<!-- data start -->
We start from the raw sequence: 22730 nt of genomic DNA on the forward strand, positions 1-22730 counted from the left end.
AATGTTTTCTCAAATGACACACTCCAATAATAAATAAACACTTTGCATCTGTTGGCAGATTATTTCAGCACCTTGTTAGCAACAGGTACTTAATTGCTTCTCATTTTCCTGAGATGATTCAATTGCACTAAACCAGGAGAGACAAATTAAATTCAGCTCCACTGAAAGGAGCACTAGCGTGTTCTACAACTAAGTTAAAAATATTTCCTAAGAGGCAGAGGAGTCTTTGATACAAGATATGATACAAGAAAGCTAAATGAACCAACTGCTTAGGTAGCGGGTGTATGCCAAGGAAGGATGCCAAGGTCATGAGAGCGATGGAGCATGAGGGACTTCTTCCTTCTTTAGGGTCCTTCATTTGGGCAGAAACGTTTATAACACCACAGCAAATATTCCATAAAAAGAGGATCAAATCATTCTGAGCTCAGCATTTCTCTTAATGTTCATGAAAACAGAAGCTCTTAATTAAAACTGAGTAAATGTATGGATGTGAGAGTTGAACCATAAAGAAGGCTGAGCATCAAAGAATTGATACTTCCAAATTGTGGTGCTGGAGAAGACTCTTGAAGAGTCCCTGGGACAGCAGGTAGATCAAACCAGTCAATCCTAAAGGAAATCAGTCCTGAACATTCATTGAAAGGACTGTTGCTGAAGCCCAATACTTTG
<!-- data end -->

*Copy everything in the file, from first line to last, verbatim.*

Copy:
We start from the raw sequence: 22730 nt of genomic DNA on the forward strand, positions 1-22730 counted from the left end.
AATGTTTTCTCAAATGACACACTCCAATAATAAATAAACACTTTGCATCTGTTGGCAGATTATTTCAGCACCTTGTTAGCAACAGGTACTTAATTGCTTCTCATTTTCCTGAGATGATTCAATTGCACTAAACCAGGAGAGACAAATTAAATTCAGCTCCACTGAAAGGAGCACTAGCGTGTTCTACAACTAAGTTAAAAATATTTCCTAAGAGGCAGAGGAGTCTTTGATACAAGATATGATACAAGAAAGCTAAATGAACCAACTGCTTAGGTAGCGGGTGTATGCCAAGGAAGGATGCCAAGGTCATGAGAGCGATGGAGCATGAGGGACTTCTTCCTTCTTTAGGGTCCTTCATTTGGGCAGAAACGTTTATAACACCACAGCAAATATTCCATAAAAAGAGGATCAAATCATTCTGAGCTCAGCATTTCTCTTAATGTTCATGAAAACAGAAGCTCTTAATTAAAACTGAGTAAATGTATGGATGTGAGAGTTGAACCATAAAGAAGGCTGAGCATCAAAGAATTGATACTTCCAAATTGTGGTGCTGGAGAAGACTCTTGAAGAGTCCCTGGGACAGCAGGTAGATCAAACCAGTCAATCCTAAAGGAAATCAGTCCTGAACATTCATTGAAAGGACTGTTGCTGAAGCCCAATACTTTG